Life's Little Mysteries

Why Is Mold Fuzzy?

This moldy fruit is fuzzier than a chinchilla.
This moldy fruit is fuzzier than a chinchilla. (Image credit: Shutterstock)

Editor's Note: This story was updated on Monday, Sept. 16 at 12:30 p.m. E.D.T.

The green, furry tufts of mold that pop up on bread and cheddar cheese aren't very appetizing. Their mere presence raises the questions: Why is mold so fuzzy, and is this fuzz dangerous? 

The short answer to the first question is that fuzz is a sign that the mold is getting ready to reproduce.

"Fuzzy molds are billions of microscopic spores waiting to be carried away to a new environment," Megan Biango-Daniels, a mycologist and postdoctoral researcher at Tufts University, told Live Science. 

Related: Is It Safe to Cut Off the Mold and Eat the Rest?

When you see green mold on bread or dusty white fungus on a forgotten tangerine, you're witnessing an important moment in the mold's life cycle. It's the moment when the mold is preparing to send genetic copies of itself out into the world in hopes that a few will find a home where they can establish themselves, make an honest living digesting something nutritious and propagate offspring of their own. 

Molds reproduce by creating large numbers of reproductive cells called spores. Spores are similar to seeds in some ways, but they don't contain the food reserves that seeds can rely on while they germinate. Spores generally need more favorable conditions before they advance to their next life stage. 

"When you look at mold, you're looking at the spores themselves," which are often green or black, Biango-Daniels said.

"Molds need to be fuzzy because they need to be picked up and carried away on the breeze," she said, "like microscopic dandelions."

Which brings us to the second question: Are these fluffy filaments dangerous? No, almost never. In fact, scientists are beginning to appreciate the ecological importance of molds and other fungi, such as mushrooms and yeasts. 

"It has been estimated that there are around 2.2 to 3.8 million species of fungi," said Susana Gonçalves, a fungal ecologist and conservationist at the University of Coimbra in Portugal. The public tends to associate fungi with famine (such as the potato famine), disease (including fungal superbugs resistant to major antimicrobial medications) and sudden death (from eating poisonous mushrooms, but only a few species cause problems, and that only happens in specific contexts, she said.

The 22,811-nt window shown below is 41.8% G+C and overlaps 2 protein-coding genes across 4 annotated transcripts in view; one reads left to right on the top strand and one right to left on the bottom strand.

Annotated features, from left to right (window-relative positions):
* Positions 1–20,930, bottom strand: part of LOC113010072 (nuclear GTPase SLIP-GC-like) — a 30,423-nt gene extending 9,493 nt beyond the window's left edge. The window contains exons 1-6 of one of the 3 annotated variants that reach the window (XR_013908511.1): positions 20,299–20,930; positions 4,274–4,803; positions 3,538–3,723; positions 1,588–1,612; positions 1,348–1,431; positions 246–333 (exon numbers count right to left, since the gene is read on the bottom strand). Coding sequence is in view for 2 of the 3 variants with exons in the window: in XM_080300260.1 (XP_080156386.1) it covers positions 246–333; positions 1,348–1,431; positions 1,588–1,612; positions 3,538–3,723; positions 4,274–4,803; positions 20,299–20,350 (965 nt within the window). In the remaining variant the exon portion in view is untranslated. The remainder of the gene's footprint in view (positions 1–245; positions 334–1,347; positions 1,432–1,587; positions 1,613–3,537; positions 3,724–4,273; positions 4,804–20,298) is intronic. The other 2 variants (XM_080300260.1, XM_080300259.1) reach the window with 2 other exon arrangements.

For instance, some molds that grow on food produce toxic metabolites known as mycotoxins, which can sicken people, particularly those with weakened immune systems, according to the Food and Drug Administration. Moreover, some molds and yeasts can cause allergic reactions or infections, as they did to one man in Japan who had an allergy to moldy onion peels.

Most of the problems fungi cause, however, happen when humans carry them outside their native range, according to Gonçalves. For example, the spread of the fungal pathogen Batrachochytrium dendrobatidis from its native range somewhere in East Asia is contributing to the global decline in amphibian biodiversity. 

In many cases, molds can actually help people because these decomposers are ubiquitous in nature and essential in food preparation. Beer, wine, cheese and sourdough bread are obvious examples of foods that humans partner with fungi to prepare, but they aren't the only fungus among us. Fungi also perform important chemical transformations that convert seeds and fruit pulp into coffee beans and cocoa beans

But what should you do with that moldy cheddar you discovered in the back of your refrigerator? Can you scrape off the green and still enjoy the cheese?

"The mold may not be your biggest problem— it's just what you can see," Biango-Daniels said. The bacteria and viruses that cause food-borne illnesses are too small to see, so if food is molding in your fridge, that's a sign it's been there too long.

If you open the breadbox or crisper drawer and come across mold on your favorite snack that should be fungus free, Biango-Daniels suggests you pass, "not because it's dangerous, but because it isn't delicious."

Editor's Note: This story has been corrected to note that there are an estimated 2.2 to 3.8 million species of fungi, not 2.2 to 3.3 million species.

Originally published on Live Science.

Grant Currin
Live Science Contributor

Grant Currin is a freelance science journalist based in Brooklyn, New York, who writes about Life's Little Mysteries and other topics for Live Science. Grant also writes about science and media for a number of publications, including Wired, Scientific American, National Geographic, the HuffPost and Hakai Magazine, and he is also a contributor to the Discovery podcast Curiosity Daily. Grant received a bachelor's degree in Political Economy from the University of Tennessee.